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Molecular Imaging of Arterial and Venous Thrombosis
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  • Xiaowei Wang,
  • Melanie Ziegler,
  • James McFadyen,
  • Karlheinz Peter
Xiaowei Wang
Baker IDI Heart and Diabetes Institute

Corresponding Author:[email protected]

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Melanie Ziegler
Baker Heart Research Institute - BHRI
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James McFadyen
Baker Heart Research Institute - BHRI
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Karlheinz Peter
Baker IDI Heart and Diabetes Institute
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Thrombosis contributes to one in four deaths worldwide and is the cause of a large proportion of mortality and morbidity. A reliable and rapid diagnosis of thrombosis will allow for immediate therapy, thereby providing significant benefits to patients. Molecular imaging is a fast-growing and captivating area of research, in both preclinical and clinical applications. Major advances have been achieved by improvements in three central areas of molecular imaging: 1) Better markers for diseases, with increased sensitivity and selectivity; 2) Optimised contrast agents with improved signal to noise ratio; 3) Progress in scanner technologies with higher sensitivity and resolution. Clinically available imaging modalities used for molecular imaging include, magnetic resonance imaging (MRI), X-ray computed tomography (CT), ultrasound, as well as nuclear imaging, such as positron emission tomography (PET) and single photon emission computed tomography (SPECT). In the preclinical imaging field, optical (fluorescence and bioluminescent) molecular imaging has provided new mechanistic insights in the pathology of thrombembolic diseases. Overall, the advances in molecular imaging, driven by the collaboration of various scientific disciplines, have substantially contributed to an improved understanding of thrombotic disease, and raises the exciting prospect of earlier diagnosis and individualised therapy for cardiovascular diseases. As such, these advances hold significant promise to be translated to clinical practice and ultimately to reduce mortality and morbidity in patients with thromboembolic diseases.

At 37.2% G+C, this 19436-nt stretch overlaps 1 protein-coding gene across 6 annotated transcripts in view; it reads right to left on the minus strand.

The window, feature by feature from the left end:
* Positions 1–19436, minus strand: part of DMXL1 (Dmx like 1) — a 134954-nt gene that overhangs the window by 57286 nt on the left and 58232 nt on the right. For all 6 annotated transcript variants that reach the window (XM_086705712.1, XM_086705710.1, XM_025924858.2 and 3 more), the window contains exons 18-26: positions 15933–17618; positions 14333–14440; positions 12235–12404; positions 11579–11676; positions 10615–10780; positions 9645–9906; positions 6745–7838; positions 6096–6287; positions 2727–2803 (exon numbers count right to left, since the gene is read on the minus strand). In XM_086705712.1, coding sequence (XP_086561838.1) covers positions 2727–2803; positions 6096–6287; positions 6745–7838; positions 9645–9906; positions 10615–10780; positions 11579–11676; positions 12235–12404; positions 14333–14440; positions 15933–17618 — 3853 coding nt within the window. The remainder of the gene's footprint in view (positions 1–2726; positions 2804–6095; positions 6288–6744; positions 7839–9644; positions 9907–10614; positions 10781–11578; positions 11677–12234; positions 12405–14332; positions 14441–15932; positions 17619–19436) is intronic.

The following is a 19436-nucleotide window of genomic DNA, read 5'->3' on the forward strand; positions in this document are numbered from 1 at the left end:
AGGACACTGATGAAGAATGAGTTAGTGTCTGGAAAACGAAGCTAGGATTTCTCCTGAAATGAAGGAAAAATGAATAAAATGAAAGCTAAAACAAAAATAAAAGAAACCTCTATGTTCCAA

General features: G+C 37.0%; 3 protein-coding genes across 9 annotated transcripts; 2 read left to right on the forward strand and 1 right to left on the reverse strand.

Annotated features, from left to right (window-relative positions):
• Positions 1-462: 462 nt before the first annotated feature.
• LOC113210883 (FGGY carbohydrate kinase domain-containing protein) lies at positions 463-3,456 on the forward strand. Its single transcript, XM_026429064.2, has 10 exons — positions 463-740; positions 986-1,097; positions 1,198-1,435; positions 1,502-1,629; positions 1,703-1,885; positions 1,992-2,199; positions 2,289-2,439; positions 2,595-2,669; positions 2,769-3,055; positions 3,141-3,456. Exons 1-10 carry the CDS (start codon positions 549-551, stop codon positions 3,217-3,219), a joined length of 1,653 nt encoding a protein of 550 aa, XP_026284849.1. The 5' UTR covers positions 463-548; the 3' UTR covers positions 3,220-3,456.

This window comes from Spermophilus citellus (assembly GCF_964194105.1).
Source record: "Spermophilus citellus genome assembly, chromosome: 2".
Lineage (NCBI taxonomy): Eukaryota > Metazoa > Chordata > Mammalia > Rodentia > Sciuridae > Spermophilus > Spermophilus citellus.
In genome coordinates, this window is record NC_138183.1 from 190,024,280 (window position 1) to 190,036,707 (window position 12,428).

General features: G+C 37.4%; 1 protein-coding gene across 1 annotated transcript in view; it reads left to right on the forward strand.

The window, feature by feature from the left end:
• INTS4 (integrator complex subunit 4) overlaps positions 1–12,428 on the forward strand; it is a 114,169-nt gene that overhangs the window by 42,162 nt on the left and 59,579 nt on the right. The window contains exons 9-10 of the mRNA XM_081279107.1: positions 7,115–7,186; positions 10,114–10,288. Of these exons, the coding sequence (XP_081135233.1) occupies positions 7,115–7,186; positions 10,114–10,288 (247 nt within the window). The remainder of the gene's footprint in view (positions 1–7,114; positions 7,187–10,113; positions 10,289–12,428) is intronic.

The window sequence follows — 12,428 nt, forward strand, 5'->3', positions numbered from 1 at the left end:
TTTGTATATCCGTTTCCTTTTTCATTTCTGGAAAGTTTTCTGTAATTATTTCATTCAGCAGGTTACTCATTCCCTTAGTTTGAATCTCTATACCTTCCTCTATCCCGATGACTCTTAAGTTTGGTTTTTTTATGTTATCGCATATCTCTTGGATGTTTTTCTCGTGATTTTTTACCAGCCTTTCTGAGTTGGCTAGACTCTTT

31 May 2020Submitted to British Journal of Pharmacology
03 Jun 2020Submission Checks Completed
03 Jun 2020Assigned to Editor
07 Jun 2020Reviewer(s) Assigned
17 Jun 2020Review(s) Completed, Editorial Evaluation Pending
25 Jun 2020Editorial Decision: Revise Minor
12 Aug 20201st Revision Received
18 Aug 2020Submission Checks Completed
18 Aug 2020Assigned to Editor
24 Aug 2020Reviewer(s) Assigned
05 Sep 2020Review(s) Completed, Editorial Evaluation Pending
23 Sep 2020Editorial Decision: Accept
Nov 2021Published in British Journal of Pharmacology volume 178 issue 21 on pages 4246-4269. 10.1111/bph.15635